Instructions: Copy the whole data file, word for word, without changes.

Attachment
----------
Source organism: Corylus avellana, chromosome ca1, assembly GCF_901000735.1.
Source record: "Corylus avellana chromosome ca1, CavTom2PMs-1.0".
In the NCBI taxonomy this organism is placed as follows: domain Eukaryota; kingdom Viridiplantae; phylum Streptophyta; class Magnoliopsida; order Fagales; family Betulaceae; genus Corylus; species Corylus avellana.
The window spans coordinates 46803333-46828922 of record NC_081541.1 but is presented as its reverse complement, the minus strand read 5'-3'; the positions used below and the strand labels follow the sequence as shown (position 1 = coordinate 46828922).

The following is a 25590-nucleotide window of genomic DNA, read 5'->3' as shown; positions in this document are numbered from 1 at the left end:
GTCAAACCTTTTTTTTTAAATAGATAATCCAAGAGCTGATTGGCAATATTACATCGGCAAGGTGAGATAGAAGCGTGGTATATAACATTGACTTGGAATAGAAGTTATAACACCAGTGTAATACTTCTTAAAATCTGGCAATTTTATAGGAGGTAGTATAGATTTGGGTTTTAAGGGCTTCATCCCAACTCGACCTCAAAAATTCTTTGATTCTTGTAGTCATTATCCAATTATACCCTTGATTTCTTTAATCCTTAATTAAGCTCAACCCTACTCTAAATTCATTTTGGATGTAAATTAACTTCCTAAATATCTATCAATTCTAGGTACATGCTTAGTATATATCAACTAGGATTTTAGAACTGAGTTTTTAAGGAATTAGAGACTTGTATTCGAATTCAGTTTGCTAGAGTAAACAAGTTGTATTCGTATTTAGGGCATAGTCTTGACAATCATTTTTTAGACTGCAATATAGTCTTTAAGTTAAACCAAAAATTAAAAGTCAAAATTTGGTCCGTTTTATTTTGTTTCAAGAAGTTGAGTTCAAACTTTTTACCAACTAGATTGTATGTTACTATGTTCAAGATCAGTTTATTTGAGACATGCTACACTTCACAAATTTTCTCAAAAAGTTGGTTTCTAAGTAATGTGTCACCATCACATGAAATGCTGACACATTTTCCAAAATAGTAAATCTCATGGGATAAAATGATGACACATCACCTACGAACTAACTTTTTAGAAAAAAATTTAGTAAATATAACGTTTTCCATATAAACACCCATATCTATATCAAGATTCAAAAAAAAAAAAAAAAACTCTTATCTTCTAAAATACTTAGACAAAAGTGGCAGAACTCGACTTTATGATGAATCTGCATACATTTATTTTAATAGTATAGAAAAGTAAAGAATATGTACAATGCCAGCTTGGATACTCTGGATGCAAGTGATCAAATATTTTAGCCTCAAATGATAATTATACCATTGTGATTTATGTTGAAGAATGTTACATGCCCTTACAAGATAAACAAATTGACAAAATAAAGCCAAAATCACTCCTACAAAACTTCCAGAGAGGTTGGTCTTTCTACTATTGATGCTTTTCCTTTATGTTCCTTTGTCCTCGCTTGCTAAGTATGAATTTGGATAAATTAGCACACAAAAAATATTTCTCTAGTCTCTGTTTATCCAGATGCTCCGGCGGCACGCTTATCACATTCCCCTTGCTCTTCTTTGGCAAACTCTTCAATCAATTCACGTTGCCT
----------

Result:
Source organism: Corylus avellana, chromosome ca1, assembly GCF_901000735.1.
Source record: "Corylus avellana chromosome ca1, CavTom2PMs-1.0".
In the NCBI taxonomy this organism is placed as follows: domain Eukaryota; kingdom Viridiplantae; phylum Streptophyta; class Magnoliopsida; order Fagales; family Betulaceae; genus Corylus; species Corylus avellana.
The window spans coordinates 46803333-46828922 of record NC_081541.1 but is presented as its reverse complement, the minus strand read 5'-3'; the positions used below and the strand labels follow the sequence as shown (position 1 = coordinate 46828922).

The following is a 25590-nucleotide window of genomic DNA, read 5'->3' as shown; positions in this document are numbered from 1 at the left end:
GTCAAACCTTTTTTTTTAAATAGATAATCCAAGAGCTGATTGGCAATATTACATCGGCAAGGTGAGATAGAAGCGTGGTATATAACATTGACTTGGAATAGAAGTTATAACACCAGTGTAATACTTCTTAAAATCTGGCAATTTTATAGGAGGTAGTATAGATTTGGGTTTTAAGGGCTTCATCCCAACTCGACCTCAAAAATTCTTTGATTCTTGTAGTCATTATCCAATTATACCCTTGATTTCTTTAATCCTTAATTAAGCTCAACCCTACTCTAAATTCATTTTGGATGTAAATTAACTTCCTAAATATCTATCAATTCTAGGTACATGCTTAGTATATATCAACTAGGATTTTAGAACTGAGTTTTTAAGGAATTAGAGACTTGTATTCGAATTCAGTTTGCTAGAGTAAACAAGTTGTATTCGTATTTAGGGCATAGTCTTGACAATCATTTTTTAGACTGCAATATAGTCTTTAAGTTAAACCAAAAATTAAAAGTCAAAATTTGGTCCGTTTTATTTTGTTTCAAGAAGTTGAGTTCAAACTTTTTACCAACTAGATTGTATGTTACTATGTTCAAGATCAGTTTATTTGAGACATGCTACACTTCACAAATTTTCTCAAAAAGTTGGTTTCTAAGTAATGTGTCACCATCACATGAAATGCTGACACATTTTCCAAAATAGTAAATCTCATGGGATAAAATGATGACACATCACCTACGAACTAACTTTTTAGAAAAAAATTTAGTAAATATAACGTTTTCCATATAAACACCCATATCTATATCAAGATTCAAAAAAAAAAAAAAAAACTCTTATCTTCTAAAATACTTAGACAAAAGTGGCAGAACTCGACTTTATGATGAATCTGCATACATTTATTTTAATAGTATAGAAAAGTAAAGAATATGTACAATGCCAGCTTGGATACTCTGGATGCAAGTGATCAAATATTTTAGCCTCAAATGATAATTATACCATTGTGATTTATGTTGAAGAATGTTACATGCCCTTACAAGATAAACAAATTGACAAAATAAAGCCAAAATCACTCCTACAAAACTTCCAGAGAGGTTGGTCTTTCTACTATTGATGCTTTTCCTTTATGTTCCTTTGTCCTCGCTTGCTAAGTATGAATTTGGATAAATTAGCACACAAAAAATATTTCTCTAGTCTCTGTTTATCCAGATGCTCCGGCGGCACGCTTATCACATTCCCCTTGCTCTTCTTTGGCAAACTCTTCAATCAATTCACGTTGCCT